Midwifery

Midwifery

About Midwifery

Midwifery is a health care profession in which providers offer care to childbearing women during pregnancy, labour and birth, and during the postpartum period. They also help care for the newborn and assist the mother with breastfeeding. A practitioner of midwifery is known as a midwife, a term used in reference to both women and men, although the majority of midwives are female. In addition to providing care to women during pregnancy and birth, many midwives also provide primary care to women, well-woman care related to reproductive health, annual gynecological exams, family planning, and menopausal care. In the term midwife, the morpheme -wife is pronounced as expected ( /waf/), but midwifery is normally pronounced /mdwfri/ (mid-WIF-ree). Midwives are specialists in low-risk pregnancy, childbirth, and postpartum, although they are trained to recognize and deal with deviations from the norm as well as certain high risk situations.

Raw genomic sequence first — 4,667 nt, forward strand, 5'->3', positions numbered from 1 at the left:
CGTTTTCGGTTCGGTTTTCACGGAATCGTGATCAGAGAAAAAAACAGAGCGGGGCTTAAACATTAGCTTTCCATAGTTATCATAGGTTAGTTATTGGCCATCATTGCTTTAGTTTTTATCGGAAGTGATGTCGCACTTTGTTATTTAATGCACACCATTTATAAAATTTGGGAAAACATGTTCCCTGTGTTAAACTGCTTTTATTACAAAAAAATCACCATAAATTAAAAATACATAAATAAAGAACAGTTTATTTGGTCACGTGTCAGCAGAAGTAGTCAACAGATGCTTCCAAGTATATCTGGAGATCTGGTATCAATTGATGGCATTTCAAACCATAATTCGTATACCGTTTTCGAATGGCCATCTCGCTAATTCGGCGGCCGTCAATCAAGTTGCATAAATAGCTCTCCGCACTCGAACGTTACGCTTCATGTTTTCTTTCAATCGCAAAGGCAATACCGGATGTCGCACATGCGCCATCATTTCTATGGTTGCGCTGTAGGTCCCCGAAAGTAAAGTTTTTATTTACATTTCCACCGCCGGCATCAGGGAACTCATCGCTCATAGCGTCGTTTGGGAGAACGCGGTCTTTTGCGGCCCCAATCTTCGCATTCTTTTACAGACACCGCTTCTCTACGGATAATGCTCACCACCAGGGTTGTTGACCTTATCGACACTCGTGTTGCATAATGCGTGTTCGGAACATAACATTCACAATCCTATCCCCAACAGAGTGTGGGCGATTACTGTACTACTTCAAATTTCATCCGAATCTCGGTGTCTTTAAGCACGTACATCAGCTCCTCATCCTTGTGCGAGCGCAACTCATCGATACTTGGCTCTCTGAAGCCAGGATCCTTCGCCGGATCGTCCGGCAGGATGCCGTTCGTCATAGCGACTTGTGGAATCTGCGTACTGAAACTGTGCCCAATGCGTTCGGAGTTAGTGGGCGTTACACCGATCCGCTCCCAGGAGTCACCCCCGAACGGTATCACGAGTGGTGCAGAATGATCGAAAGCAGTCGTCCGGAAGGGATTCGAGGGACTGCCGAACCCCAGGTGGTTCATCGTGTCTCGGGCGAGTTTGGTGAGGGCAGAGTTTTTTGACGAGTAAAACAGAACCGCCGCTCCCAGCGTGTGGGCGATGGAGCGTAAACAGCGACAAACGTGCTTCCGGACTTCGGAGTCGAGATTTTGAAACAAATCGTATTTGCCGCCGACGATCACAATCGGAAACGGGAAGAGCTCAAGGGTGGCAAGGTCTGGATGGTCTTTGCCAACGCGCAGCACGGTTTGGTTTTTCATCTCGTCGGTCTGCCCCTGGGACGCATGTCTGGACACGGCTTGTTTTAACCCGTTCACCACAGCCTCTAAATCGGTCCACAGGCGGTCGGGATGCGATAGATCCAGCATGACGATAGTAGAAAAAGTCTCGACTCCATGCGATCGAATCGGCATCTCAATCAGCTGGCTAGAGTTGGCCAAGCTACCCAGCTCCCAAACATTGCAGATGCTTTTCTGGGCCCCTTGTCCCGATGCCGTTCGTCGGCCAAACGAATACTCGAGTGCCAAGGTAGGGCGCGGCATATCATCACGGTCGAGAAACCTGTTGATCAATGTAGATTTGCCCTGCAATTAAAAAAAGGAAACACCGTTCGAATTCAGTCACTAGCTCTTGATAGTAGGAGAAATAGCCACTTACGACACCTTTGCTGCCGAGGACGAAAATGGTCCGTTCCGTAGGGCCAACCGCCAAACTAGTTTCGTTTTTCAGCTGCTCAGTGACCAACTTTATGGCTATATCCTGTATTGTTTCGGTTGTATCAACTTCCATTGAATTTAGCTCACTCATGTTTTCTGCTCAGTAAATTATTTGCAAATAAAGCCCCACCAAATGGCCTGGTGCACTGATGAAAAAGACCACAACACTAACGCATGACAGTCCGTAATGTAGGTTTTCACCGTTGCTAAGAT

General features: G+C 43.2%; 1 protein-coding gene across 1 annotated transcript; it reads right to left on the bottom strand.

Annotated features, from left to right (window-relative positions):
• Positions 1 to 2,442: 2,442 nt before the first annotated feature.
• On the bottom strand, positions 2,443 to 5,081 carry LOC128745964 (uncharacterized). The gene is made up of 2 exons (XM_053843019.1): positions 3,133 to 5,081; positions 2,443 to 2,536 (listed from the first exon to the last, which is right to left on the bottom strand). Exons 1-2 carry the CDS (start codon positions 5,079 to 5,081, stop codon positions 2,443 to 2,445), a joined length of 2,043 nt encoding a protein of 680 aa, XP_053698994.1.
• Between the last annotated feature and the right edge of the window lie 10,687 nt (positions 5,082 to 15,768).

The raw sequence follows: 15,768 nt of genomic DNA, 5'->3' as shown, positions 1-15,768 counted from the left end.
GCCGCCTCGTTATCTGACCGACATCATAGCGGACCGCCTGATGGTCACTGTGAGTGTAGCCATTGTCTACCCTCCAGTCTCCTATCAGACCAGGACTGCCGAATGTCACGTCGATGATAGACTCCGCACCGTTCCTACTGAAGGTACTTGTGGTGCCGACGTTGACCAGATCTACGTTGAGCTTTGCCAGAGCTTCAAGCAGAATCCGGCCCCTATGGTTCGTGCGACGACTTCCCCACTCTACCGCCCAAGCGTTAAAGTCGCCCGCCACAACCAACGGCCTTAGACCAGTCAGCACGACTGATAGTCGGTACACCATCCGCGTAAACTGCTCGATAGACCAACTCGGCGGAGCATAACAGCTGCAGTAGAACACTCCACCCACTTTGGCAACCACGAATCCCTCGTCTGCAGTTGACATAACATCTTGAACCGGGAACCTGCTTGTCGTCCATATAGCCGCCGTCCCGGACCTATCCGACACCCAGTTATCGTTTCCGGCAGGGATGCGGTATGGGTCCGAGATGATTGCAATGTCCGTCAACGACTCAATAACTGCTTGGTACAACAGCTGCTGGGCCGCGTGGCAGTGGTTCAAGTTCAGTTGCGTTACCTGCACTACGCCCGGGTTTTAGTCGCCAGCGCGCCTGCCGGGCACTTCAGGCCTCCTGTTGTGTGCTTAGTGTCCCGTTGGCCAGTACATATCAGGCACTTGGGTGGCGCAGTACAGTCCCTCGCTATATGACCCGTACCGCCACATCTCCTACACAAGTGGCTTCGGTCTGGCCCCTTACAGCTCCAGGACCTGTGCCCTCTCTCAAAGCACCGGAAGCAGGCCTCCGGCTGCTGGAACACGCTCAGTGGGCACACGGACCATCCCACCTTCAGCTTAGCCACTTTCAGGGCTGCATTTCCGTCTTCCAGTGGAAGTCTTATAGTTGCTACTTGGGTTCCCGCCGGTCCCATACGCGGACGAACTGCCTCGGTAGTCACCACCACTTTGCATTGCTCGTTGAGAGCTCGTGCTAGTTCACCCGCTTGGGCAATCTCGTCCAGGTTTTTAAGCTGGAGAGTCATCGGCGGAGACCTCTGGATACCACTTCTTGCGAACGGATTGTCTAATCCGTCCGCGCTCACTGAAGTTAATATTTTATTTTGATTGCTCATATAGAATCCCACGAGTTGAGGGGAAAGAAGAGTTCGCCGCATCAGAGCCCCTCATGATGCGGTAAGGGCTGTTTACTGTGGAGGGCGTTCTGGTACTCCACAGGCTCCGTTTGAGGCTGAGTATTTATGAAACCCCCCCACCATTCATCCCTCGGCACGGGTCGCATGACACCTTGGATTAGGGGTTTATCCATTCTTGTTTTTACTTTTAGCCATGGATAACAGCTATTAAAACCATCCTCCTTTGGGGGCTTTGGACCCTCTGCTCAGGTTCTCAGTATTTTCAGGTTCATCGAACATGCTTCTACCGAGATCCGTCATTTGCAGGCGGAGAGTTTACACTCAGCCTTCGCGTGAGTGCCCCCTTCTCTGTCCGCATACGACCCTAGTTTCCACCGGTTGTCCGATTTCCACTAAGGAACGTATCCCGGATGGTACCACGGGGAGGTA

Contributions by Gillyweed, Maustrauser, and THB.